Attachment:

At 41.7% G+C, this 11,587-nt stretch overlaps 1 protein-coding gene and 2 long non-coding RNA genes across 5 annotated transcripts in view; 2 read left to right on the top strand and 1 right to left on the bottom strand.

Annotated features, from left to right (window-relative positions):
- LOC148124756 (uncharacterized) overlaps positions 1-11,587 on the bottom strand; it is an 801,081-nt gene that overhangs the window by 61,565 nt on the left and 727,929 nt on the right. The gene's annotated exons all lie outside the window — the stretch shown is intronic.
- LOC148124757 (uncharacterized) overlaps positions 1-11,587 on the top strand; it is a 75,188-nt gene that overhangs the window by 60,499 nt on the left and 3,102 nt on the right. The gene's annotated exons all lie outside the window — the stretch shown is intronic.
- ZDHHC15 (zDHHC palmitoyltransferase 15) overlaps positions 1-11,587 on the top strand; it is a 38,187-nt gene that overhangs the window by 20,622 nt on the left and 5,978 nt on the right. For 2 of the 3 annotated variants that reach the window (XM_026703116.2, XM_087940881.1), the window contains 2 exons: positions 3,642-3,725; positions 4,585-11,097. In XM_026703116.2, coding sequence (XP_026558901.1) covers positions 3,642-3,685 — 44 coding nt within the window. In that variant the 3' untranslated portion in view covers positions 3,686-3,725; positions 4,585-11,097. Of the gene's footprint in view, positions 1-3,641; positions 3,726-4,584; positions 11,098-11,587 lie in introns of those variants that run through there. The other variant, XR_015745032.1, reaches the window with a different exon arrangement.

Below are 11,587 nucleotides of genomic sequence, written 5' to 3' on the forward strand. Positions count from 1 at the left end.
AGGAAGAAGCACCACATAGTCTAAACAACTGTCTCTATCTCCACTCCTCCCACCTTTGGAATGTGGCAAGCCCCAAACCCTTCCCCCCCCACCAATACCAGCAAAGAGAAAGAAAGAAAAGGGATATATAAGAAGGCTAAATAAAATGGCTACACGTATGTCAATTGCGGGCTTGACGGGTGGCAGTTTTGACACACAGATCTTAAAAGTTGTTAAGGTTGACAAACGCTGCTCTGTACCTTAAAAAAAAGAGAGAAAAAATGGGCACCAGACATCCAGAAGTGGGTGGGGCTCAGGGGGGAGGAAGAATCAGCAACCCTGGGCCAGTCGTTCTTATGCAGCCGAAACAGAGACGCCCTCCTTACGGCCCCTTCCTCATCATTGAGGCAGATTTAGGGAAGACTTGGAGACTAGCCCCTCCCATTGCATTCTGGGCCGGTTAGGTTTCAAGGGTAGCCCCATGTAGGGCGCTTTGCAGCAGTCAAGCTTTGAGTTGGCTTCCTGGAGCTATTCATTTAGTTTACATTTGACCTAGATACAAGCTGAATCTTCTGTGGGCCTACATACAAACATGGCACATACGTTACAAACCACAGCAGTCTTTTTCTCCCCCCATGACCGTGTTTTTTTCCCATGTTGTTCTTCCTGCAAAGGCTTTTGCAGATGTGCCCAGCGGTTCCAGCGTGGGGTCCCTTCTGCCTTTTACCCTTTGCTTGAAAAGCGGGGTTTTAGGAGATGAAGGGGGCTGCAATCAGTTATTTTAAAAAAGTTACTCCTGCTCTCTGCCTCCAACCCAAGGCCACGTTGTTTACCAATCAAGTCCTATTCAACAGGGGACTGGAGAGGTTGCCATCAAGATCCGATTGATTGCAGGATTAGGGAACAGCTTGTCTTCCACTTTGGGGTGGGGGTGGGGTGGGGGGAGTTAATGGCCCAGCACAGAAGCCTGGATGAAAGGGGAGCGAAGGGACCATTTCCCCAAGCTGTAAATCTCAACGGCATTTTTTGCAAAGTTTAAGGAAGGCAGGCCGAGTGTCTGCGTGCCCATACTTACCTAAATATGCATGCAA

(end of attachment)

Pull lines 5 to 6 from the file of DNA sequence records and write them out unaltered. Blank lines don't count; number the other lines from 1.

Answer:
- ZDHHC15 (zDHHC palmitoyltransferase 15) overlaps positions 1-11,587 on the top strand; it is a 38,187-nt gene that overhangs the window by 20,622 nt on the left and 5,978 nt on the right. For 2 of the 3 annotated variants that reach the window (XM_026703116.2, XM_087940881.1), the window contains 2 exons: positions 3,642-3,725; positions 4,585-11,097. In XM_026703116.2, coding sequence (XP_026558901.1) covers positions 3,642-3,685 — 44 coding nt within the window. In that variant the 3' untranslated portion in view covers positions 3,686-3,725; positions 4,585-11,097. Of the gene's footprint in view, positions 1-3,641; positions 3,726-4,584; positions 11,098-11,587 lie in introns of those variants that run through there. The other variant, XR_015745032.1, reaches the window with a different exon arrangement.

Below are 11,587 nucleotides of genomic sequence, written 5' to 3' on the forward strand. Positions count from 1 at the left end.